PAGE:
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Insectes Sociaux

, Volume 65, Issue 2, pp 225–231 | Cite as

Preadaptation for asexual queen succession: queen tychoparthenogenesis produces neotenic queens in the termite Reticulitermes okinawanus

  • T. Nozaki
  • T. Yashiro
  • K. Matsuura
Research Article

Abstract

Social insects have evolved diverse breeding systems. In the termite species Reticulitermes speratus, queens produce their neotenic replacements parthenogenetically while producing other colony members sexually. This asexual queen succession (AQS) system enables the colony to undergo queen succession and increase the number of queens while avoiding king–daughter inbreeding, which must otherwise result in loss of genetic diversity in the workforce. The evolution of this sophisticated breeding system requires both parthenogenetic ability and parthenogens’ developmental priority to become neotenic queens. However, the evolutionary process of these two components is unknown. In this study, we investigated the caste fate of the offspring produced by tychoparthenogenesis in a non-AQS termite species Reticulitermes okinawanus. The hatching rate of unfertilized eggs in R. okinawanus (0.97%) was much lower than that in the AQS species R. speratus (75%). Flow cytometry and genetic analyses were used to demonstrate that R. okinawanus tychoparthenogenesis produced diploid homozygous females. One-third of the daughters from unfertilized eggs developed into neotenics, while no sexually produced daughters differentiated into neotenics. These results suggest that parthenogenetic daughters have the developmental propensity to become neotenic queens prior to the inception of AQS.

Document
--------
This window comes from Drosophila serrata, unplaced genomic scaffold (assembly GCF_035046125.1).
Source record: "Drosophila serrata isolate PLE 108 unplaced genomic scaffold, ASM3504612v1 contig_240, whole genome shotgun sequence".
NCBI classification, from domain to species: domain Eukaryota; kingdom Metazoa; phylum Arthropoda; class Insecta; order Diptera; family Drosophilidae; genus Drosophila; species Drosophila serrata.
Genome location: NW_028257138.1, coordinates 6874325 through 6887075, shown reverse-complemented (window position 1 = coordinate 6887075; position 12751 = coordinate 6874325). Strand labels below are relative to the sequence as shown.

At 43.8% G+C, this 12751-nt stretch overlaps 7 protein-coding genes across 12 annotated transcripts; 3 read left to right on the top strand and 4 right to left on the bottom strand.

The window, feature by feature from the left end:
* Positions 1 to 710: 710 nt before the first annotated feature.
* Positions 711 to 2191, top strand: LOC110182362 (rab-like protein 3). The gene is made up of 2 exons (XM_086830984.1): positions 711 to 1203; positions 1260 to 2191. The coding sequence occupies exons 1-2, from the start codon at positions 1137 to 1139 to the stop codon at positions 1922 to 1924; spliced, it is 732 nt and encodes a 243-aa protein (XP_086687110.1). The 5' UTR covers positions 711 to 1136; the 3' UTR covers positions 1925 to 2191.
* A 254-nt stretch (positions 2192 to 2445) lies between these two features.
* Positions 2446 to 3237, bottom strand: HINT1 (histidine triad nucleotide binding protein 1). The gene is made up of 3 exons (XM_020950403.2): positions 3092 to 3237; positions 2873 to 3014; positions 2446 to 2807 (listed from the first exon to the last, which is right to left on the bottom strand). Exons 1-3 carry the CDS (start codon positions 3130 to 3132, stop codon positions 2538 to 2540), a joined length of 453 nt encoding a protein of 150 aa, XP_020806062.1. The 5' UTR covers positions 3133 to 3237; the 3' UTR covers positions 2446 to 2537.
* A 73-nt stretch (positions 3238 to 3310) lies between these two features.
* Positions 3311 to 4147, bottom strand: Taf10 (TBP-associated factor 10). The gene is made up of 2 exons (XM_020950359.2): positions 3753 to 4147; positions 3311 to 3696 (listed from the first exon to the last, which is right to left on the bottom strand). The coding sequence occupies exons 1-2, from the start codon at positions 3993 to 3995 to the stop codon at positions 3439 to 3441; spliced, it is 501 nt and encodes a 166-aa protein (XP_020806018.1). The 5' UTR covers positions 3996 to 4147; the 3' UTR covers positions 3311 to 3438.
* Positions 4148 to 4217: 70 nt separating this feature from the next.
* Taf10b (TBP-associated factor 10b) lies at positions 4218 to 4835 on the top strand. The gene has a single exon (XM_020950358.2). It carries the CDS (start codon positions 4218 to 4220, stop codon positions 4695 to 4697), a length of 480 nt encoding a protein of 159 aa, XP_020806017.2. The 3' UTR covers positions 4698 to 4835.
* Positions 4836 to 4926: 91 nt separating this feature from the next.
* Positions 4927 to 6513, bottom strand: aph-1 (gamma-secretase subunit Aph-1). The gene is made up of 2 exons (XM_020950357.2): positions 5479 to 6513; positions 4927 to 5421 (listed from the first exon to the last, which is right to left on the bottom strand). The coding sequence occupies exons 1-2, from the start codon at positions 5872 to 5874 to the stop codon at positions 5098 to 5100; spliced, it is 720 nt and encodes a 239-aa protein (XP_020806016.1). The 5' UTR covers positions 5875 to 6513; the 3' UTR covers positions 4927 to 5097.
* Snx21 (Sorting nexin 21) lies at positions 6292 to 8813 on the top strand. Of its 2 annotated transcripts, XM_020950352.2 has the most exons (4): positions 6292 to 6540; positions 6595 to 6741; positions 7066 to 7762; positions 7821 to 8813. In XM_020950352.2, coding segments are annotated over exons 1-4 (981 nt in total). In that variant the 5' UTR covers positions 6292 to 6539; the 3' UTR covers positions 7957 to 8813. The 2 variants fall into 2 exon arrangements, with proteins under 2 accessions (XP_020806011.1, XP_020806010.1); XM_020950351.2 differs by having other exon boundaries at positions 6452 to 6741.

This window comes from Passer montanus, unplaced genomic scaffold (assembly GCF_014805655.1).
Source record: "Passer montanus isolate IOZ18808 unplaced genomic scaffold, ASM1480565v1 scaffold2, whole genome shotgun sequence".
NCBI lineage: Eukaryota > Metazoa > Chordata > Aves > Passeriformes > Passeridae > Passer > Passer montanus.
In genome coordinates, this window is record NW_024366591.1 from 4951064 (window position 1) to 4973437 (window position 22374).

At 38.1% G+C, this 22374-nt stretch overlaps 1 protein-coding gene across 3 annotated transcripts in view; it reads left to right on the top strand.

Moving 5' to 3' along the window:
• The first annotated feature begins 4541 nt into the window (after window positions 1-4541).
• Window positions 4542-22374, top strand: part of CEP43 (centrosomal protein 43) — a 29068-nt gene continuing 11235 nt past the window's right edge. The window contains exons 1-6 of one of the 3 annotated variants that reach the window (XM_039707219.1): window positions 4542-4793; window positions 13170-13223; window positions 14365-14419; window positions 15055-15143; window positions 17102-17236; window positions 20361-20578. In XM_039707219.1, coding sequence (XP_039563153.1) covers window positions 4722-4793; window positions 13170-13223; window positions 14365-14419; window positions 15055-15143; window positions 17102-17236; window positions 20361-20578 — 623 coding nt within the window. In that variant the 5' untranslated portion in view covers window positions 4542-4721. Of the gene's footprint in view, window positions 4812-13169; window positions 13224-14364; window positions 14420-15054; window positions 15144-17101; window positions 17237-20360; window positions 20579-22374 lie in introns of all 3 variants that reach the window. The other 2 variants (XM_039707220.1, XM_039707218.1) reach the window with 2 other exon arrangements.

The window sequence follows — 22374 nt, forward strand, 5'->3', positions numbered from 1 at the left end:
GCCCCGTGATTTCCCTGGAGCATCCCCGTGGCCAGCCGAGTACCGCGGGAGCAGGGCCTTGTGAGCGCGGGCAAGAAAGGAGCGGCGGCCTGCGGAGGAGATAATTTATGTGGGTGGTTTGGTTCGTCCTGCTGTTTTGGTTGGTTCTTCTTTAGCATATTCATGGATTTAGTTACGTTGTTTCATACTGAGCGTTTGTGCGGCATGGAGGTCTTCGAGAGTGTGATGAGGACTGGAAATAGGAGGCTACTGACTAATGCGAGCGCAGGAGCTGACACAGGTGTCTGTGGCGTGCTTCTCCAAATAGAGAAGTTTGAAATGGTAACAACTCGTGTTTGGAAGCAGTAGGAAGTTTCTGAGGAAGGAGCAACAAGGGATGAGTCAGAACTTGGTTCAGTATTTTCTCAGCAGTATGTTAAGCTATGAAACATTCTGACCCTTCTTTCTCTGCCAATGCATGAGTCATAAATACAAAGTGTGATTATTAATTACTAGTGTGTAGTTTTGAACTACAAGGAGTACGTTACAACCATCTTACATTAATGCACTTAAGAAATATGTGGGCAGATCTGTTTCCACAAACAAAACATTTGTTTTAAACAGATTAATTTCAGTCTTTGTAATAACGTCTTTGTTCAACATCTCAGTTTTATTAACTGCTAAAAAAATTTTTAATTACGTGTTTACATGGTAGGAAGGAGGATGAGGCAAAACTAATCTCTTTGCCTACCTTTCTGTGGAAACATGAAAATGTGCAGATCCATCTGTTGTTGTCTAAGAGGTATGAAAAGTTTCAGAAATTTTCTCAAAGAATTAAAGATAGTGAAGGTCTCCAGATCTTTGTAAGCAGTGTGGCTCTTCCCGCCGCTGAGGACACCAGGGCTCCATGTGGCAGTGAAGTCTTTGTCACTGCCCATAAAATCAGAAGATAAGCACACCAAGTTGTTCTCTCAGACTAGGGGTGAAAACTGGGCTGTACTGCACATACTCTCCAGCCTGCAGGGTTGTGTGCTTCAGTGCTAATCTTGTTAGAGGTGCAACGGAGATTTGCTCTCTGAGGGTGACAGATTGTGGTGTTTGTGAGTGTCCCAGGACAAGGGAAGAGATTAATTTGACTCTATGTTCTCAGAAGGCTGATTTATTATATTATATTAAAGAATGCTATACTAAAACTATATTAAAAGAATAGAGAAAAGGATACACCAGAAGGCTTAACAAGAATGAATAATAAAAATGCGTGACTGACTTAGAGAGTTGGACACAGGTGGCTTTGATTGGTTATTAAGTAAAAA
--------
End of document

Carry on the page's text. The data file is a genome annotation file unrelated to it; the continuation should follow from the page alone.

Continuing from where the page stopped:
Keywords

Evolution Parthenogenesis Breeding system Caste differentiation Isoptera 

Notes

Acknowledgements

We thank N. Mizumoto, T. Inagaki, J. Uto and S. Yanagihara for assistance in sample collection, Y. Namba for assistance in genetic analysis, and S. Dobata and K. Kobayashi for helpful discussion. Subtropical Field Science Center (Yona Field) of University of the Ryukyus provided the study field. This work was supported by the Japan Society for the Promotion of Science (JSPS) Kiban Kenkyu S No. 25221206 (to K. M.), and by the JSPS Research Fellowship for Young Scientists No. 16J08955 (to T. N.).

Supplementary material

40_2018_603_MOESM1_ESM.docx (18 kb)
Supplementary material 1 (DOCX 17 KB)

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Copyright information

© International Union for the Study of Social Insects (IUSSI) 2018

Authors and Affiliations

  1. 1.Laboratory of Insect Ecology, Graduate School of AgricultureKyoto UniversityKyotoJapan
  2. 2.School of Life and Environmental SciencesUniversity of SydneySydneyAustralia

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